That's one of the things we've striven to do in CITP, and I think we've been fairly successful at training our students to do that kind of work. So, developing those skills and actually going and talking to policy makers is an important part of it. We have multiple faculty, including myself, who have been policy makers and have been in and out of policy roles in government. I think that's an important part of the picture, as well. Our clinic, as well, is trying to give our students and community members practical policy experience.
Q. If you were speaking with computer science students, how would you interest them in becoming involved in policy matters?
A. I would say two things. First of all, that technology is a very powerful force, that the technologies that you are developing in your technical work are going to have a big impact on the world and you should care about those impacts. A lot of students want to work in computer science, want to be technologists, because they want to affect the world. And if that's the reason why you're in the field, and it is one of the best reasons to be there, then you should care about what the impact will be. I think that's number one.
Number two is that a lot of decisions that control and govern how technology will develop are being made in the policy world. There are decisions that everybody in our society has a stake in, and has a right to participate in the debate and in the decisions.
And so, if you want to be effective in building world-changing technology, you need to be engaging with the entire society in conversations about what you're developing and why, and what's the best way to manage it and to make sure that it's doing the most good for the most people.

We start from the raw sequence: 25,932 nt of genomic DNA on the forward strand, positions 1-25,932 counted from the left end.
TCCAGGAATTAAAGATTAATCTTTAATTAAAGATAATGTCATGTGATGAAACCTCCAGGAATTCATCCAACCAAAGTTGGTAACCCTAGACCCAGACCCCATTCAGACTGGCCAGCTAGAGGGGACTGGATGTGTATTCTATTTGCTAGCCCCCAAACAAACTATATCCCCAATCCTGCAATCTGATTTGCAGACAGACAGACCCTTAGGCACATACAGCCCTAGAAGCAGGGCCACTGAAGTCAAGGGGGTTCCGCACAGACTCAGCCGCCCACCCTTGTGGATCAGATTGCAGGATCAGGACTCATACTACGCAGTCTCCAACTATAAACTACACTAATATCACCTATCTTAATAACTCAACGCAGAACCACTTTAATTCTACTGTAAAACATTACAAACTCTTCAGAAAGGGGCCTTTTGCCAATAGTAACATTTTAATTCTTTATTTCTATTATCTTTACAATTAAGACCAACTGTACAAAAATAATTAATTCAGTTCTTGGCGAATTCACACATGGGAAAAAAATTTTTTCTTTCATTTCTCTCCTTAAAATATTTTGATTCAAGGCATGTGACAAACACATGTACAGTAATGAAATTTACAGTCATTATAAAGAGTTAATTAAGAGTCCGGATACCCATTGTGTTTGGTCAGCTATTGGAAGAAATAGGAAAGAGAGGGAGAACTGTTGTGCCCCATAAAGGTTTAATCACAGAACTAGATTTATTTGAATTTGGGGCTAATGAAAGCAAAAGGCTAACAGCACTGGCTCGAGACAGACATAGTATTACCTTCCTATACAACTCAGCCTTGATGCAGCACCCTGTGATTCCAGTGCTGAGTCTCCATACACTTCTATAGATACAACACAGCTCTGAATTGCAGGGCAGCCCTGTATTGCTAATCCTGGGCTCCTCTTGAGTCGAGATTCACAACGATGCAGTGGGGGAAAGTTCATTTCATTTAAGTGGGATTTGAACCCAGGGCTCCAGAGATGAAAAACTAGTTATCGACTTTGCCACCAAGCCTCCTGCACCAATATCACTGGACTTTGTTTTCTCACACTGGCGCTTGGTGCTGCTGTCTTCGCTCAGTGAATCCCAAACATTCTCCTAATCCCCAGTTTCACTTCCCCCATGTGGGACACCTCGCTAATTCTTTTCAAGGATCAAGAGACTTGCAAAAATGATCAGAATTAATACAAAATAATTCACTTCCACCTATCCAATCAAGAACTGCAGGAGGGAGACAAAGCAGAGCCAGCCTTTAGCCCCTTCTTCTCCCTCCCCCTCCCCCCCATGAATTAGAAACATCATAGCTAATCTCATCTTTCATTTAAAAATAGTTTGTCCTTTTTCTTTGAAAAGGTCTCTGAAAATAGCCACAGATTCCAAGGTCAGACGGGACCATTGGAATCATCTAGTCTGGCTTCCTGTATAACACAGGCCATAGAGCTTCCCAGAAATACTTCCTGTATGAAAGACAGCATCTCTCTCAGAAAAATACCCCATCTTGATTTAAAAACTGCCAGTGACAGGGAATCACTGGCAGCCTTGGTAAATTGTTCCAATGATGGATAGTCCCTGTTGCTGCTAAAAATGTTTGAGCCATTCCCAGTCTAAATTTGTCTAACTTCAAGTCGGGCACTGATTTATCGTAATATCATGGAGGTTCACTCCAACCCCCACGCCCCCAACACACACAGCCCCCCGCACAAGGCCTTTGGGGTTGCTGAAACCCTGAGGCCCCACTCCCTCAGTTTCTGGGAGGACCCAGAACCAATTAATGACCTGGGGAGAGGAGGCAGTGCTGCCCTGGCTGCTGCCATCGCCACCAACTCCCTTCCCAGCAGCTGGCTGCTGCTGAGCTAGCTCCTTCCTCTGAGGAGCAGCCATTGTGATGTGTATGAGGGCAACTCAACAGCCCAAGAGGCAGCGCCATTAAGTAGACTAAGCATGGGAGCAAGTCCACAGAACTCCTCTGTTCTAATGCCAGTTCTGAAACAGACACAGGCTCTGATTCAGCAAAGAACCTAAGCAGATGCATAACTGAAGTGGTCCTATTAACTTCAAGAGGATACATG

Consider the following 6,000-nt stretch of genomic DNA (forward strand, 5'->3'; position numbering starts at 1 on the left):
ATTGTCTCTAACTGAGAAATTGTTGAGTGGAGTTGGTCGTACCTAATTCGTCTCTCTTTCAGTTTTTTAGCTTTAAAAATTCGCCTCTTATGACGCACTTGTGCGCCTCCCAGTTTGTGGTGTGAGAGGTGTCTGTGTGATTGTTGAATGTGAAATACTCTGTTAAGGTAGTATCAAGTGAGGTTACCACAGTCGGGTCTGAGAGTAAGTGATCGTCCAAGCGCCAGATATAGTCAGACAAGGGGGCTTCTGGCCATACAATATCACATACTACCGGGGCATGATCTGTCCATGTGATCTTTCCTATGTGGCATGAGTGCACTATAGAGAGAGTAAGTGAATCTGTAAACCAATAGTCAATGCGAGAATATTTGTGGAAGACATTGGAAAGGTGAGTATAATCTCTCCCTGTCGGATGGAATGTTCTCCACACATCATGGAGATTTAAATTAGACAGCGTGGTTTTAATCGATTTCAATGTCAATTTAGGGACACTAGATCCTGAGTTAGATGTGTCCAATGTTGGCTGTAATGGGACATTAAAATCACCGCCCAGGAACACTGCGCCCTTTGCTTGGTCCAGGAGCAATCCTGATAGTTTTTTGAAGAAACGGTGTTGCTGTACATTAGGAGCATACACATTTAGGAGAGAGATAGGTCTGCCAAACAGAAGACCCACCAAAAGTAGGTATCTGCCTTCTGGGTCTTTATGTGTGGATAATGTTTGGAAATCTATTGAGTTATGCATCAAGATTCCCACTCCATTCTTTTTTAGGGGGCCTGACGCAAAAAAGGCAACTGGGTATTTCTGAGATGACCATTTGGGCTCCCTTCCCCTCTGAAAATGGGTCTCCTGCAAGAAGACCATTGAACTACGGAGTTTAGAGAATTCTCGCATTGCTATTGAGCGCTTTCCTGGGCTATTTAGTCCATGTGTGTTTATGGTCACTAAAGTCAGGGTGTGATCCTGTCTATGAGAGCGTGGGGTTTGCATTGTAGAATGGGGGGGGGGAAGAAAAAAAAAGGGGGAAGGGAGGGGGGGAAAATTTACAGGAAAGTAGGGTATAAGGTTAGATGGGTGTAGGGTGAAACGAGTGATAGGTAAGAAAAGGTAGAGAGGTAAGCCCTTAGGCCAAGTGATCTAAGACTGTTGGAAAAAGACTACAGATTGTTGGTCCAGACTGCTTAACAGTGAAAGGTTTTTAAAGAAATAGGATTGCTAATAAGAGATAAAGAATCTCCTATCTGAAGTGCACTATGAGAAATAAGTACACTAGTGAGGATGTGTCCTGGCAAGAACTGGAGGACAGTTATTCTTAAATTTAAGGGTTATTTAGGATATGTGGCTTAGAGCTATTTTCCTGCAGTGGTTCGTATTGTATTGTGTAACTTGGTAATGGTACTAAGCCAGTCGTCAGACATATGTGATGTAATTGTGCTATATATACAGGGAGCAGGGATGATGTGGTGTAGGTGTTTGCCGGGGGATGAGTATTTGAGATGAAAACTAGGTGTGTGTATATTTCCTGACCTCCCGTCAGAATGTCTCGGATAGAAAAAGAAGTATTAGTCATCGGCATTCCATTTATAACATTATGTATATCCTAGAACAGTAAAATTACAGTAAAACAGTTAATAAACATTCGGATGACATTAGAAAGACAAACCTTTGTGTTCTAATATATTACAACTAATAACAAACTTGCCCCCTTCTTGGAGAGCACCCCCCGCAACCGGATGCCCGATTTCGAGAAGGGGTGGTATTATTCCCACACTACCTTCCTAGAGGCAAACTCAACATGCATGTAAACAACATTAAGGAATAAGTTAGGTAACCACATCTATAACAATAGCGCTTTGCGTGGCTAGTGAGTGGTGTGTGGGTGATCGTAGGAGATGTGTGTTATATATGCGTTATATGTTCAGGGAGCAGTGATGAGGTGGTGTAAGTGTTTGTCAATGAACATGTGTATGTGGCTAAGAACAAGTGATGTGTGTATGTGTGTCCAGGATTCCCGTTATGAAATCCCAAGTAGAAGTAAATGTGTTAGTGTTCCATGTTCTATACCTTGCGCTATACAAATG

Q. What would you like people to know about the center that is not well-understood, or that is not known?
A. I think it's the size and the breadth of what we're doing. We have a large community and we are very engaged across a range of different topics.
One thing that people often don't realize immediately is how important technology is across the full range of important policy topics, across the full set of big challenges that our society faces. Whether you're worried about environmental policy, education policy, national and international security, transportation, jobs and the economy, the health of our political system: all of those things are deeply affected by what's happening technologically.
So, tech policy is not a narrow, specialized topic. It's very much a cross-cutting topic that affects all policy areas. And so what we do is something that touches the entire policy world in a way that might not be immediately obvious.
There's nothing exactly like CITP. There are some university centers that have grown out of law schools, things like the Berkman Klein Center at Harvard is a good example, or the Information Society Project at Yale. There are initiatives that have grown out of technical work in computer science or in a field like AI, the Human-Centered AI Project initiative at Stanford is an example.
But I don't think there is an organization that's quite like us in the way that we integrate deep computer science expertise into the policy space, and the degree of cross-disciplinary work that we do.